513 Tasting Notes
Okay, so I’m drinking the first cup of this (brewed Western style because that’s how I roll) cold because I’m intimidated by it and I’ve been staring at it for the last 7 hours now without taking a sip. I have to drink 750 ml of it in the next 2 hours though or I’ll have to pour some out before I go home. I don’t like leaving liquids in the pot overnight.
An hour later, I forget myself and start drinking while talking and I made the most horrible face and had to interrupt myself, coughing. I do not like this tea at all. I liked the sheng version of this cake, but the shu version does not agree with me in the slightest. The ‘earthiness’ (the best word I can find, though it’s not exactly what I’m looking for) is just not to my taste at all. Still on the search for a shu that I can drink.
Decided to drink (one of?) my sample of this today. Possibly Monday too, if I decide I can stand having the tea sit out for that long. Probably not though. I can’t remember if this was a free sample or one I purchased so I’ll just throw a shout out to Verdant anyway.
I haven’t liked oolongs much so far, but I’ve had incredible luck with the teas from Verdant in broadening my horizons with really good tea. This one is slightly roasty, and sweet. And I can definitely taste the bready-malt taste in the aftertaste. Like you’ve just eaten a really nice dense bread with nothing at all to go with it. Sometimes I eat sourdough like that. I don’t really get much floral from this, though it’s showing up more as the tea cools down. This is a very interesting tea.
So I was a bad person and brewed this Western style and also added a bit more sugar than usual in hopes that this would be palatable to me because I have yet to like a pu’erh, sheng or shu. But I keep trying, especially what Verdant sends me. The whole purpose of the membership is to expand my horizons after all. All of my notes on this tea should be viewed through that filter.
This tea still has that weird pu’erh aftertaste that I always get in the back of my throat, but upfront it’s actually not bad. I taste fig and raisins mostly. Maybe a little bit of vanilla in the tail end of the steep but I can’t tell if I actually taste it or if it’s the power of suggestions since I read the description. In any case, I don’t hate this, so I’ll probably continue drinking this and actually steep it more than once.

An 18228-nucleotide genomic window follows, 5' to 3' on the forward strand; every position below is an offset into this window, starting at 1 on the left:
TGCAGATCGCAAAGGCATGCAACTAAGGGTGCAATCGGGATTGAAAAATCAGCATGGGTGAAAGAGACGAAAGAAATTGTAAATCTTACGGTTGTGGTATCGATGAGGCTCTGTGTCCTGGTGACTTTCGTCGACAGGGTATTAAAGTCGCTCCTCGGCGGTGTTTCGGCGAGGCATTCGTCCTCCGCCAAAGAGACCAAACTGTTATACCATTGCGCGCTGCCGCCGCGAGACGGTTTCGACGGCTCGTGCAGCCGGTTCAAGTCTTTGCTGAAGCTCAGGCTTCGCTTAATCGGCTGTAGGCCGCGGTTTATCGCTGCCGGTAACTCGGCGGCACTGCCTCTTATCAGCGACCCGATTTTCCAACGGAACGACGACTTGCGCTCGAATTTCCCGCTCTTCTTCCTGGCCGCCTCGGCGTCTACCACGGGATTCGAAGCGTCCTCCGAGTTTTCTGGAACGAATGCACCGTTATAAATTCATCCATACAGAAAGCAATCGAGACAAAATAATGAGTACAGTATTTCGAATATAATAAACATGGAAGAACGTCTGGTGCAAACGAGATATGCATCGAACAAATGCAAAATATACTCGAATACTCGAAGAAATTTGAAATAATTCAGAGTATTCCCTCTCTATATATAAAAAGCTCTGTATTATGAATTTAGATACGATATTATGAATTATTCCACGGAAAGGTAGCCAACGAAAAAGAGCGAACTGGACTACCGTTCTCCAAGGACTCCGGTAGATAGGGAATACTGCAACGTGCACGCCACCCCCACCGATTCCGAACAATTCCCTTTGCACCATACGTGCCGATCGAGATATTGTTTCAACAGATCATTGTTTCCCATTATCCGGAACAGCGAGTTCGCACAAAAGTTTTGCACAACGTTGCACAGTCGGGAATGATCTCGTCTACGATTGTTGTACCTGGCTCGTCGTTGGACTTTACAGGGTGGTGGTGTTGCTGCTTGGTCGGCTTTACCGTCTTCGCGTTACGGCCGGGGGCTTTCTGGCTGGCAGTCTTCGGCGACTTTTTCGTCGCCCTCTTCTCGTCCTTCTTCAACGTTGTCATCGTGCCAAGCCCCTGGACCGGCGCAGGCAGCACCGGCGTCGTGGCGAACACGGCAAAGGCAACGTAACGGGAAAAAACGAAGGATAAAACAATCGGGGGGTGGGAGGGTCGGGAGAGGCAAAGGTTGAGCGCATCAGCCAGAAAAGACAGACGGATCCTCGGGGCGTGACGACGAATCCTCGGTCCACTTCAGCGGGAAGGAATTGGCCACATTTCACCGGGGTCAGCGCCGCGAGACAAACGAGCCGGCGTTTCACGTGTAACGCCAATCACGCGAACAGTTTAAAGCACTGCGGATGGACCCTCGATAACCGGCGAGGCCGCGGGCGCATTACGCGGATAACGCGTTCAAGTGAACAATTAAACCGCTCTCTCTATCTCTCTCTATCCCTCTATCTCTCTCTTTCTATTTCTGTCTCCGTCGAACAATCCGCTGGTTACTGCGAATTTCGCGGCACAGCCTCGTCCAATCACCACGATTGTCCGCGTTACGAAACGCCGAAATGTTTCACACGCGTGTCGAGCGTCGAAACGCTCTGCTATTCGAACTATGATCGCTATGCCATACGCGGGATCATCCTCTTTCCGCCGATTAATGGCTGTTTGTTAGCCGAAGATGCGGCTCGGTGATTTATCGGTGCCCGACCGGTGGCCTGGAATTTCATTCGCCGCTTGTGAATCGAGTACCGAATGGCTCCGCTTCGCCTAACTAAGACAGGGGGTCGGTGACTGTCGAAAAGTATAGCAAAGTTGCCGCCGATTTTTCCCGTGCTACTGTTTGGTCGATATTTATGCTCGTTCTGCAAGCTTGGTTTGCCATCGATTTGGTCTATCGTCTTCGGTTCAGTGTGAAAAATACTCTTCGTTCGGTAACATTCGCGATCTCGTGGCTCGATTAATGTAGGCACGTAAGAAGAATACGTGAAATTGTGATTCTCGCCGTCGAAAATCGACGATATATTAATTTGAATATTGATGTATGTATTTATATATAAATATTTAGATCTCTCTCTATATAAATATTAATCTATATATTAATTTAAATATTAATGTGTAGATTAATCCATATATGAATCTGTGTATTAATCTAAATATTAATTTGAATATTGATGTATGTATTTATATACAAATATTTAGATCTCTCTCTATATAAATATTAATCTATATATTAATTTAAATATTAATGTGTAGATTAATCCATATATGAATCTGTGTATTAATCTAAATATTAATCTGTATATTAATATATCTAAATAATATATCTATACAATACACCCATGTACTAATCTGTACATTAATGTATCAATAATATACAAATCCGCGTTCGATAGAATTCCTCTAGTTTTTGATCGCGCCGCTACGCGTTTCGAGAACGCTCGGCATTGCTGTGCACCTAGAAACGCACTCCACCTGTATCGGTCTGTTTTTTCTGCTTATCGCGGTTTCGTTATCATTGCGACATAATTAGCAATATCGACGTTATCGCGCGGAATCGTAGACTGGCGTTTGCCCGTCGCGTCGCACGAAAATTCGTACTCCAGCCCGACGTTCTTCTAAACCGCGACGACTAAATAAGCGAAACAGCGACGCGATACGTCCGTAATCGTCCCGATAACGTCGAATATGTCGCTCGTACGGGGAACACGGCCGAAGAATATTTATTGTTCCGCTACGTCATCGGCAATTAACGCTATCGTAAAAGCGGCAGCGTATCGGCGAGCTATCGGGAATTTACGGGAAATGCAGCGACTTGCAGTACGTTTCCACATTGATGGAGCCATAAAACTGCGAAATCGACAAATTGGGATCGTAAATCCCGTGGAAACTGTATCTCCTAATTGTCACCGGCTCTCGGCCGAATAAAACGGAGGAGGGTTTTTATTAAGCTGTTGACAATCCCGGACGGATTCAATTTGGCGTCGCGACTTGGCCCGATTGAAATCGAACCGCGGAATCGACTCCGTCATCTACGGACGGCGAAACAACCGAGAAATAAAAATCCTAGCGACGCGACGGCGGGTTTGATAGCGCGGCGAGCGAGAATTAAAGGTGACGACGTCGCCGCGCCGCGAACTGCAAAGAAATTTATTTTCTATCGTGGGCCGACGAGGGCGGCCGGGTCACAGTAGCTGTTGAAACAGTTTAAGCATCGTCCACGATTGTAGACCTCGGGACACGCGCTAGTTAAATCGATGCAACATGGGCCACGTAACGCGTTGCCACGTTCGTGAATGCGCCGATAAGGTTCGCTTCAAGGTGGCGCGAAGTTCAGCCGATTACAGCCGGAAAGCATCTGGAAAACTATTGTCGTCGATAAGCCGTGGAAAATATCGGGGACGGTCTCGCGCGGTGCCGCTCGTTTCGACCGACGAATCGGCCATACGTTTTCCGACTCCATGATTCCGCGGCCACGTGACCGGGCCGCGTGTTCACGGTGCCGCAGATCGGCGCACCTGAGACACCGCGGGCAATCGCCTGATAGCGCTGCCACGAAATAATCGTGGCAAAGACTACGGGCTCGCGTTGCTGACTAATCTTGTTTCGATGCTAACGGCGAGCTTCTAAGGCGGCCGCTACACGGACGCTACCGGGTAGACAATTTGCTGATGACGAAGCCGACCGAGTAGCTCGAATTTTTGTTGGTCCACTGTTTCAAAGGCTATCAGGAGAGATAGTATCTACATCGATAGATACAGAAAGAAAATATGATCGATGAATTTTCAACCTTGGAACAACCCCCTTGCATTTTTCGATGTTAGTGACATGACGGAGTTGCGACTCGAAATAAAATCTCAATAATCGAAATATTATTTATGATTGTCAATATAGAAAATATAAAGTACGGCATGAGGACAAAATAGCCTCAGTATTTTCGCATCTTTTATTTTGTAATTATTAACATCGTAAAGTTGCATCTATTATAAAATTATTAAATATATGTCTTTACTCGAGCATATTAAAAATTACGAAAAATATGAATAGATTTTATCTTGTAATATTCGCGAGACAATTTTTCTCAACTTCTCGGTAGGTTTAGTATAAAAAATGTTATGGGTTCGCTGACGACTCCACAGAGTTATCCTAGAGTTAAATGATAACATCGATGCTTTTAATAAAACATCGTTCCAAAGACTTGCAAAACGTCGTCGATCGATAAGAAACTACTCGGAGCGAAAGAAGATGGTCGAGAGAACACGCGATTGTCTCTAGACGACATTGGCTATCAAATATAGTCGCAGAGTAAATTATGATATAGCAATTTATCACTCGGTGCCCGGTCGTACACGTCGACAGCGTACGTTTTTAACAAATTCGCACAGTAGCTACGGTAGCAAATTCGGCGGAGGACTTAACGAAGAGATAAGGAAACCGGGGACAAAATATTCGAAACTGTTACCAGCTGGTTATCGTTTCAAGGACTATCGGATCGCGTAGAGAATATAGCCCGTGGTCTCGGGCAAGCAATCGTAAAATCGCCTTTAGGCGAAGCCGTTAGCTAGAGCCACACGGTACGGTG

This note is for the 2013 offering.
This is my last tea to try from May’s ToTM club offerings. This month has oolongs so that will be interesting. I don’t generally like green or oolong tea, but the last 2 green teas have proven me wrong.
This tea also isn’t terrible, but it isn’t as good as the other 2 I tried (Spring Harvest Laoshan Green and Mrs. Li Shi Feng Dragonwell). This one becomes bitter after sitting in the cup for too long and tastes more like grass. I much prefer a beany green.
This is very beany. I didn’t drink this cup warm, though I will try for the next cup I made (I always make 2 at once). I taste this as very vegetal, a little minerally, and quite pleasant to drink. I don’t always like a green tea, in fact I usually don’t, but these ones from Verdant are really quite pleasant.
Green tea isn’t really my thing, but this month’s TOTM classic club selections were all green tea and I got twice the amount as normal because I was signed up for the bundle club also so… yeah, may as well try these. I mean, I was going to anyway, but this way I have some I can put into the TTB B too. Anyway.
This seriously tastes like vegetables. I’m not quite sure it tastes like specifically one vegetable, although it might because I’m not good at identifying tastes so much beyond the obvious and black teas rarely taste like vegetables. If I were to guess, I think the combination of soy beans and green beans might be accurate but that’s not quite what I’m looking for. I know I’ve eaten whatever this tastes like before, but I can’t quite put my finger on it.
I did add some sweetener to this, and brewed it Western Style. Not enough sugar to make it taste sweet, but enough to cut the natural bitterness.